5. Jean-Jacques Laffont & Jean Tirole, 1993. "A Theory of Incentives in Procurement and Regulation," MIT Press Books, The MIT Press, edition 1, volume 1, number 0262121743, December.
  6. Daniel A. Ackerberg & Maristella Botticini, 2002. "Endogenous Matching and the Empirical Determinants of Contract Form," Journal of Political Economy, University of Chicago Press, vol. 110(3), pages 564-591, June.
  7. Randall S. Kroszner & Philip E. Strahan, 1999. "What Drives Deregulation? Economics and Politics of the Relaxation of Bank Branching Restrictions," The Quarterly Journal of Economics, Oxford University Press, vol. 114(4), pages 1437-1467.
  8. Elizabeth Olmstead Teisberg, 1993. "Capital Investment Strategies under Uncertain Regulation," RAND Journal of Economics, The RAND Corporation, vol. 24(4), pages 591-604, Winter.
  9. Ricardo J. Caballero & Takeo Hoshi & Anil K. Kashyap, 2008. "Zombie Lending and Depressed Restructuring in Japan," American Economic Review, American Economic Association, vol. 98(5), pages 1943-1977, December.
  10. Gunther, Jeffery W. & Moore, Robert R., 2003. "Loss underreporting and the auditing role of bank exams," Journal of Financial Intermediation, Elsevier, vol. 12(2), pages 153-177, April.
  11. Richard J. Rosen, 2005. "Switching primary federal regulators: is it beneficial for U.S. banks?," Economic Perspectives, Federal Reserve Bank of Chicago, issue Q III, pages 16-23.
  12. Michael J. Brennan & Eduardo S. Schwartz, 1982. "Consistent Regulatory Policy under Uncertainty," Bell Journal of Economics, The RAND Corporation, vol. 13(2), pages 506-521, Autumn.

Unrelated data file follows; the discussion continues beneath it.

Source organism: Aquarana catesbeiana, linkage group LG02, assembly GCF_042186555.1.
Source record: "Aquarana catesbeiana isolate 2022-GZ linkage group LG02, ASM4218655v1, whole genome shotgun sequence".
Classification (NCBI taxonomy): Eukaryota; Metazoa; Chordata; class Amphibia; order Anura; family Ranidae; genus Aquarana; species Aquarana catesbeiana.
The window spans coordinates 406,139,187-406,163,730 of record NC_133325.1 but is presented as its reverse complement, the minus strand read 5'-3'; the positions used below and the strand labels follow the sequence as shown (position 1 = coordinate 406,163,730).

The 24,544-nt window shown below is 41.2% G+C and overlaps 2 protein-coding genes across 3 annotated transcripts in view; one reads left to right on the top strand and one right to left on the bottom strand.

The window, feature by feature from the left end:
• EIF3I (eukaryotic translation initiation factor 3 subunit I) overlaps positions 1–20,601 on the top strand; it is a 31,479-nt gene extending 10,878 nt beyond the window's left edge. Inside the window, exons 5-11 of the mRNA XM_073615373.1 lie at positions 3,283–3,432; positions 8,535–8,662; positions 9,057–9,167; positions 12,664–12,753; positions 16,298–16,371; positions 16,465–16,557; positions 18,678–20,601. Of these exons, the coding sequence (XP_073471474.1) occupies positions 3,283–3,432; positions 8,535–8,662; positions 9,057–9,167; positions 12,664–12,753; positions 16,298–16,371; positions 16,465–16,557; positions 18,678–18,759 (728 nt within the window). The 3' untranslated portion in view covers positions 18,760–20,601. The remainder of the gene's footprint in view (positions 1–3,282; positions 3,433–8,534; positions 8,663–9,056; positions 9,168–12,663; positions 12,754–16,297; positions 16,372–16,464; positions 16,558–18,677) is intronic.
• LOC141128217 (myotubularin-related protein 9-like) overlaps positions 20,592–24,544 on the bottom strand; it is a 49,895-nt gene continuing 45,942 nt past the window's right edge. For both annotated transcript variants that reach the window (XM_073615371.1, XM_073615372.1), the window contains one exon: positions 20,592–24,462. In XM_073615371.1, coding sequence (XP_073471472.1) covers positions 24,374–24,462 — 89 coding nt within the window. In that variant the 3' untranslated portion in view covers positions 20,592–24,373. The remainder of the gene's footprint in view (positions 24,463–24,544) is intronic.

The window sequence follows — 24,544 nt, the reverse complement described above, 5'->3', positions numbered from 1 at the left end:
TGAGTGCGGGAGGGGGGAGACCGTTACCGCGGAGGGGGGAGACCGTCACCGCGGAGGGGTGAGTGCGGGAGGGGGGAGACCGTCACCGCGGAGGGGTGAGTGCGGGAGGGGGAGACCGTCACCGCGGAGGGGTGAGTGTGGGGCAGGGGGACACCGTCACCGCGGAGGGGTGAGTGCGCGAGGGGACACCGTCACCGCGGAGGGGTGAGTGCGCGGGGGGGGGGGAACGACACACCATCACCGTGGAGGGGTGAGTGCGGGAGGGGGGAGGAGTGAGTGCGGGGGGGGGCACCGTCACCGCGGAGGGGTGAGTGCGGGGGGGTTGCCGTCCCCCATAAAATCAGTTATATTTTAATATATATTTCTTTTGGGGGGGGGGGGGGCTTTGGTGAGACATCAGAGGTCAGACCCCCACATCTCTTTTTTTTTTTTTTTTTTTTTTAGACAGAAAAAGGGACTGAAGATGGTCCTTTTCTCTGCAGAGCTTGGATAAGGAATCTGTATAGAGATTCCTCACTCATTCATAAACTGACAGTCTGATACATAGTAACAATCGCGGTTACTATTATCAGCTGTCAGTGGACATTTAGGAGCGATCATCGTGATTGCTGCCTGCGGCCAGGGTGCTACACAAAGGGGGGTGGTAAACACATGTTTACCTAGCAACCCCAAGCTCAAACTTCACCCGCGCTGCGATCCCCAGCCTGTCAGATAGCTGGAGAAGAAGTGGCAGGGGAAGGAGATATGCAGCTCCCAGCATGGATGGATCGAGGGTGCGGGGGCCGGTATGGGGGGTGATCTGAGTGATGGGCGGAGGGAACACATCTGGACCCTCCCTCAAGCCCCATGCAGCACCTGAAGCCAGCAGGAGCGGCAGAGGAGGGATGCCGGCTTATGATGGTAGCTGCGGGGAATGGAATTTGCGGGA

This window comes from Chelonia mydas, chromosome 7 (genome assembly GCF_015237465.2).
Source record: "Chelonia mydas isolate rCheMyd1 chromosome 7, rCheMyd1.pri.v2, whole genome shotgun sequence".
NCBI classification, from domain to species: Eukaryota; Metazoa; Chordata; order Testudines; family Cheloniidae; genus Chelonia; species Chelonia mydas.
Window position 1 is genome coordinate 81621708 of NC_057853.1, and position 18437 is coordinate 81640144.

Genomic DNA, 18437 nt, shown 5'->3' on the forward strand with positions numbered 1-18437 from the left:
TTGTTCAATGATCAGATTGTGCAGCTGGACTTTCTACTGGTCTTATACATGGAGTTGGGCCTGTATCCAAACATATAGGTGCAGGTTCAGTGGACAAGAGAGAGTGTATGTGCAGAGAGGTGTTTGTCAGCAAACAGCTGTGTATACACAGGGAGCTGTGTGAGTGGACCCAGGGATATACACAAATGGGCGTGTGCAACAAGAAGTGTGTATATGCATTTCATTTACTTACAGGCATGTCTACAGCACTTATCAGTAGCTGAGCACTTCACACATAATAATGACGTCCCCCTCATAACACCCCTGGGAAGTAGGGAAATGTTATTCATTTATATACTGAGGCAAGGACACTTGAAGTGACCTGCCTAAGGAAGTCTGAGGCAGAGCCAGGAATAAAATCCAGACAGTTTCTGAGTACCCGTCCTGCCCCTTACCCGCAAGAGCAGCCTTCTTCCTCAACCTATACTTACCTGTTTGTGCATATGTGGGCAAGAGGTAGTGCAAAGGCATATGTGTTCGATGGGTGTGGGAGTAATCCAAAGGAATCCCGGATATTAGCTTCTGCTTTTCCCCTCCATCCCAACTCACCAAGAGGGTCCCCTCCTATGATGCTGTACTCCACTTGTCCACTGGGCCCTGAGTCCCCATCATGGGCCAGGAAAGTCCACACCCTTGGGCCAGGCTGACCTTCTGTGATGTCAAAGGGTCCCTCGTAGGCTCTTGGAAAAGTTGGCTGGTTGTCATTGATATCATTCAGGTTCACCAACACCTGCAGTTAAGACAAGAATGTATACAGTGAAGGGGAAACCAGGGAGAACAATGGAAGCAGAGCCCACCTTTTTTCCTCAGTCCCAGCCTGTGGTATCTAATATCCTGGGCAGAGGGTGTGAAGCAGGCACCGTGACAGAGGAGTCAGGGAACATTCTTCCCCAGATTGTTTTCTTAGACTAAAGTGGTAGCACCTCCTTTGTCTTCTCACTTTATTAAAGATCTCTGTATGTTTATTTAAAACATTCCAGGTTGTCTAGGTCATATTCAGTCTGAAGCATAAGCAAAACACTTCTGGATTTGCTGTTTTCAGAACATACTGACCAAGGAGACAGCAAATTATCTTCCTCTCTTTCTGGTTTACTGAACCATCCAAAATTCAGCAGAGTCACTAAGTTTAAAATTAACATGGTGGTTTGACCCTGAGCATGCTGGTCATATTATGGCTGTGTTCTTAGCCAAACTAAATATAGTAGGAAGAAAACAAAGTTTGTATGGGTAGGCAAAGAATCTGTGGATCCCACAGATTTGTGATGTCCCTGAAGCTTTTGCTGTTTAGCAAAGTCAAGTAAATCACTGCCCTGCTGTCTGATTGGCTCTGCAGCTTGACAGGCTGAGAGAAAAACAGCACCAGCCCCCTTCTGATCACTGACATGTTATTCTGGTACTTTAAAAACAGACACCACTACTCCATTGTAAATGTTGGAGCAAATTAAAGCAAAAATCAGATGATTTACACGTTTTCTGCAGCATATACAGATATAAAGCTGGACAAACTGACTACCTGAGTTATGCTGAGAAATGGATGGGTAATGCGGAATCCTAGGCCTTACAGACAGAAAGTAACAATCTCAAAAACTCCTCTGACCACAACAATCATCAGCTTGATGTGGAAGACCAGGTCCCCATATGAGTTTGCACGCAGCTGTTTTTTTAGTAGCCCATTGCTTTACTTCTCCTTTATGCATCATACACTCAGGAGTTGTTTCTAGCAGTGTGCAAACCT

13. Rosen, Richard J, 2003. " Is Three a Crowd? Competition among Regulators in Banking," Journal of Money, Credit and Banking, Blackwell Publishing, vol. 35(6), pages 967-998, December.
  14. Martimort, David, 1999. "Renegotiation Design with Multiple Regulators," Journal of Economic Theory, Elsevier, vol. 88(2), pages 261-293, October.
Full references (including those not matched with items on IDEAS)

This item is not listed on Wikipedia, on a reading list or among the top items on IDEAS.

When requesting a correction, please mention this item's handle: RePEc:oup:qjecon:v:129:y:2014:i:2:p:889-938. See general information about how to correct material in RePEc.

For technical questions regarding this item, or to correct its authors, title, abstract, bibliographic or download information, contact: (Oxford University Press)

or (Christopher F. Baum)

If you have authored this item and are not yet registered with RePEc, we encourage you to do it here. This allows to link your profile to this item. It also allows you to accept potential citations to this item that we are uncertain about.

If references are entirely missing, you can add them using this form.

If the full references list an item that is present in RePEc, but the system did not link to it, you can help with this form.

If you know of missing items citing this one, you can help us creating those links by adding the relevant references in the same way as above, for each refering item. If you are a registered author of this item, you may also want to check the "citations" tab in your profile, as there may be some citations waiting for confirmation.

Please note that corrections may take a couple of weeks to filter through the various RePEc services.

This information is provided to you by IDEAS at the Research Division of the Federal Reserve Bank of St. Louis using RePEc data.